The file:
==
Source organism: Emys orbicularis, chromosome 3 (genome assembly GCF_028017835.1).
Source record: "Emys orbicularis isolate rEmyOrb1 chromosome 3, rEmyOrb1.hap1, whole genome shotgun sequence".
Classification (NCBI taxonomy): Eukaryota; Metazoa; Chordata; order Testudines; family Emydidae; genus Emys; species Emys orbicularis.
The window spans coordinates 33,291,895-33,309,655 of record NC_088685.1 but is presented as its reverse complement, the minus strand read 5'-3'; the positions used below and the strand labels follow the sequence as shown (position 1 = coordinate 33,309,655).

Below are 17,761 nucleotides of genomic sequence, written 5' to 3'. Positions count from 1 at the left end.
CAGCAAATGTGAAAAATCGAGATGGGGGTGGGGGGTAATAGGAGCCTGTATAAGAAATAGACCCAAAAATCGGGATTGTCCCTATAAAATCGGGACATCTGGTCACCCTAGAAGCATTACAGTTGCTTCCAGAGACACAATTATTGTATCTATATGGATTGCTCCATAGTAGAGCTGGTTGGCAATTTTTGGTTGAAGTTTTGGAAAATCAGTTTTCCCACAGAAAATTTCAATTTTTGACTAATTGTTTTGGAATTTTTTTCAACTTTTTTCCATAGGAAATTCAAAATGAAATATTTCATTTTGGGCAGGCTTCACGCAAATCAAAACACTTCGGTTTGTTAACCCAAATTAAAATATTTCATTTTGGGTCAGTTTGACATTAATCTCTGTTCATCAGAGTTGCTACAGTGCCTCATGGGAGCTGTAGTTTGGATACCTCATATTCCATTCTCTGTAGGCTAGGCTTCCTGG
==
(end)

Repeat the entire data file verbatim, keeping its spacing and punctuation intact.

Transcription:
Source organism: Emys orbicularis, chromosome 3 (genome assembly GCF_028017835.1).
Source record: "Emys orbicularis isolate rEmyOrb1 chromosome 3, rEmyOrb1.hap1, whole genome shotgun sequence".
Classification (NCBI taxonomy): Eukaryota; Metazoa; Chordata; order Testudines; family Emydidae; genus Emys; species Emys orbicularis.
The window spans coordinates 33,291,895-33,309,655 of record NC_088685.1 but is presented as its reverse complement, the minus strand read 5'-3'; the positions used below and the strand labels follow the sequence as shown (position 1 = coordinate 33,309,655).

Below are 17,761 nucleotides of genomic sequence, written 5' to 3'. Positions count from 1 at the left end.
CAGCAAATGTGAAAAATCGAGATGGGGGTGGGGGGTAATAGGAGCCTGTATAAGAAATAGACCCAAAAATCGGGATTGTCCCTATAAAATCGGGACATCTGGTCACCCTAGAAGCATTACAGTTGCTTCCAGAGACACAATTATTGTATCTATATGGATTGCTCCATAGTAGAGCTGGTTGGCAATTTTTGGTTGAAGTTTTGGAAAATCAGTTTTCCCACAGAAAATTTCAATTTTTGACTAATTGTTTTGGAATTTTTTTCAACTTTTTTCCATAGGAAATTCAAAATGAAATATTTCATTTTGGGCAGGCTTCACGCAAATCAAAACACTTCGGTTTGTTAACCCAAATTAAAATATTTCATTTTGGGTCAGTTTGACATTAATCTCTGTTCATCAGAGTTGCTACAGTGCCTCATGGGAGCTGTAGTTTGGATACCTCATATTCCATTCTCTGTAGGCTAGGCTTCCTGG